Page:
Gin and the Black Forest – to read these two words in one sentence is really nothing special in these days. Rather, a lot of people will immediately think that they already know what such a sentence is about and will most likely have the image of a Monkey 47 bottle in their minds. But that is not necessarily the correct association. The Black Forest region is home to more than 1000 distilleries of which admittedly but a few have a real tradition in the gin segment. Now a new Gin from the Black Forest is arousing some attention and it is not unlikely that we have to rethink our primary association of gin in the future whenever hearing the word “Black Forest”.
I am talking about the BOAR Gin from Bad Peterstal which is distilled in order to become one of the world’s best gins. No doubt this is a very ambitious goal, however, it shows the people behind it mean business and of course it also triggers a certain expectation in terms of quality. The names of the makers of the BOAR Gin are Torsten Boschert, Hannes Schmidt and Markus Kessler. Torsten Boschert and Hannes Schmidt had the original idea for their business because of their own passion for gin. A story that is heard quite frequently in the last years, especially when it comes to gin. Markus Kessler however had already worked as a distiller in his family business, an old Black Forest distillery that goes back to the year of 1844. When he also became enthusiastic about the idea, he decided to join their ranks. In between Kessler’s distillery is now listed as “THE Black Forest BOAR Distillery”.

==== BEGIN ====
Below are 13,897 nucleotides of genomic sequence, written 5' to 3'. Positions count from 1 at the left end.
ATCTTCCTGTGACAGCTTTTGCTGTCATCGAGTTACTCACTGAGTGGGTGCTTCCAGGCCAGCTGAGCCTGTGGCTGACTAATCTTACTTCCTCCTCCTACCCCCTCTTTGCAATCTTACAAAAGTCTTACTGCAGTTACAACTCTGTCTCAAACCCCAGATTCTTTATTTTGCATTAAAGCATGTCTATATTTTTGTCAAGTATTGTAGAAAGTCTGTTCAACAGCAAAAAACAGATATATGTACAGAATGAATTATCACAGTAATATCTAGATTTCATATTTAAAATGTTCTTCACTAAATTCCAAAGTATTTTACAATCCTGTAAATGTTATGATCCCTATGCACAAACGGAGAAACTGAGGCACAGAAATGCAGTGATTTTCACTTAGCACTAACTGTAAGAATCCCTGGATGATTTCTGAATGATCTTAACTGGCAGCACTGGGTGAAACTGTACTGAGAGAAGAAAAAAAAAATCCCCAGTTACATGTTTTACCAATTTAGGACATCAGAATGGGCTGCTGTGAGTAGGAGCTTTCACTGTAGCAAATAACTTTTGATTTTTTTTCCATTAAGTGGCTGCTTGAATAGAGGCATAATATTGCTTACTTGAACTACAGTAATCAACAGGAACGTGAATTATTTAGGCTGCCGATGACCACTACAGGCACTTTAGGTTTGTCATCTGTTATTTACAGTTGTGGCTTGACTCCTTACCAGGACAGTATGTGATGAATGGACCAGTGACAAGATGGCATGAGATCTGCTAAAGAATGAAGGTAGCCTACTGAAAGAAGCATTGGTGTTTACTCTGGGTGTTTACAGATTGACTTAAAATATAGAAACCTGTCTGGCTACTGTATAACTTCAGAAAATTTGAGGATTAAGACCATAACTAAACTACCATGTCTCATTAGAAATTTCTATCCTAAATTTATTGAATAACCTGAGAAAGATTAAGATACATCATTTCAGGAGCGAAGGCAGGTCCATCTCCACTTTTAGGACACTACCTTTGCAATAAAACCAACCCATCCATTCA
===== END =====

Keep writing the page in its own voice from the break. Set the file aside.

So much about the story of its emergence. First, of course, you may be wondering what is so special about this gin or the story behind it because in a similar way hundreds of other gins came to life. To answer that we have to take a closer look at the product itself which will attract your attention quite quickly I guess. The BOAR Gin already announces on its label that it is a “Truffle flavored Gin”, that is to say a gin made with the addition of truffles. At least that triggered my curiosity a lot because I simply had not heard of a similar gin before. But on the other hand the guys at the Boar Distillery also rely entirely on solid craftsmanship and local ingredients from the Black Forest. The botanicals are not named entirely, but besides the obligatory juniper it is lavender, lemon peel, thyme, pepper and of course Black Forest Truffles. That there has been an old tradition of truffle cultivation in the Black Forest was completely new to me when I did some research about the product. Apparently, the trade with truffles in earlier days was mainly a business conducted by Jewish people and was banned during the darkest chapter of German history in the Third Reich.